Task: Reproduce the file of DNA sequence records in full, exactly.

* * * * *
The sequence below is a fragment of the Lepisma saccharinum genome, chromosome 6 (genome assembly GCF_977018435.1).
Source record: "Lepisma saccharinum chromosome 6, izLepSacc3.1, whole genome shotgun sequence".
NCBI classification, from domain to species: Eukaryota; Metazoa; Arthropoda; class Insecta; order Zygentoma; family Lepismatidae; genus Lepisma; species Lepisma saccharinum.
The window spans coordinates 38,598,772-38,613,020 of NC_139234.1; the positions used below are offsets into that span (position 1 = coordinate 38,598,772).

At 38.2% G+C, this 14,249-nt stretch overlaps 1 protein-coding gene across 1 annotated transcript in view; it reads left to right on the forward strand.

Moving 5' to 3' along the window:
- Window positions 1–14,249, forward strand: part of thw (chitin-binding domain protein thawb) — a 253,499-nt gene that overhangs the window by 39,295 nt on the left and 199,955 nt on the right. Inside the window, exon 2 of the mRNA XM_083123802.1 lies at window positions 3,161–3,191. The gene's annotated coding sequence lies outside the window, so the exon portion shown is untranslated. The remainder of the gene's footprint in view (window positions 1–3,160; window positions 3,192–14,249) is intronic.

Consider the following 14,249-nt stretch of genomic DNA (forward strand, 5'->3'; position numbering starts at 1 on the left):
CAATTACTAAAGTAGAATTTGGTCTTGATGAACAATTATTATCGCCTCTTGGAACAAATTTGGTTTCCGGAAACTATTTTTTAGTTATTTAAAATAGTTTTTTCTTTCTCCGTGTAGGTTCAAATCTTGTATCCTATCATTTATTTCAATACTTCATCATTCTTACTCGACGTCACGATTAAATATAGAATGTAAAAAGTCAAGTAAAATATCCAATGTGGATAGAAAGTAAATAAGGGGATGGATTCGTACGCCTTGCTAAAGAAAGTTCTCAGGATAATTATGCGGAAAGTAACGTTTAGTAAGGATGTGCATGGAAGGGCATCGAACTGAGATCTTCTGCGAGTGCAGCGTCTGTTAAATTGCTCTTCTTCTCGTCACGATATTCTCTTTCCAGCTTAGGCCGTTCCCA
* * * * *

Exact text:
The sequence below is a fragment of the Lepisma saccharinum genome, chromosome 6 (genome assembly GCF_977018435.1).
Source record: "Lepisma saccharinum chromosome 6, izLepSacc3.1, whole genome shotgun sequence".
NCBI classification, from domain to species: Eukaryota; Metazoa; Arthropoda; class Insecta; order Zygentoma; family Lepismatidae; genus Lepisma; species Lepisma saccharinum.
The window spans coordinates 38,598,772-38,613,020 of NC_139234.1; the positions used below are offsets into that span (position 1 = coordinate 38,598,772).

At 38.2% G+C, this 14,249-nt stretch overlaps 1 protein-coding gene across 1 annotated transcript in view; it reads left to right on the forward strand.

Moving 5' to 3' along the window:
- Window positions 1–14,249, forward strand: part of thw (chitin-binding domain protein thawb) — a 253,499-nt gene that overhangs the window by 39,295 nt on the left and 199,955 nt on the right. Inside the window, exon 2 of the mRNA XM_083123802.1 lies at window positions 3,161–3,191. The gene's annotated coding sequence lies outside the window, so the exon portion shown is untranslated. The remainder of the gene's footprint in view (window positions 1–3,160; window positions 3,192–14,249) is intronic.

Consider the following 14,249-nt stretch of genomic DNA (forward strand, 5'->3'; position numbering starts at 1 on the left):
CAATTACTAAAGTAGAATTTGGTCTTGATGAACAATTATTATCGCCTCTTGGAACAAATTTGGTTTCCGGAAACTATTTTTTAGTTATTTAAAATAGTTTTTTCTTTCTCCGTGTAGGTTCAAATCTTGTATCCTATCATTTATTTCAATACTTCATCATTCTTACTCGACGTCACGATTAAATATAGAATGTAAAAAGTCAAGTAAAATATCCAATGTGGATAGAAAGTAAATAAGGGGATGGATTCGTACGCCTTGCTAAAGAAAGTTCTCAGGATAATTATGCGGAAAGTAACGTTTAGTAAGGATGTGCATGGAAGGGCATCGAACTGAGATCTTCTGCGAGTGCAGCGTCTGTTAAATTGCTCTTCTTCTCGTCACGATATTCTCTTTCCAGCTTAGGCCGTTCCCA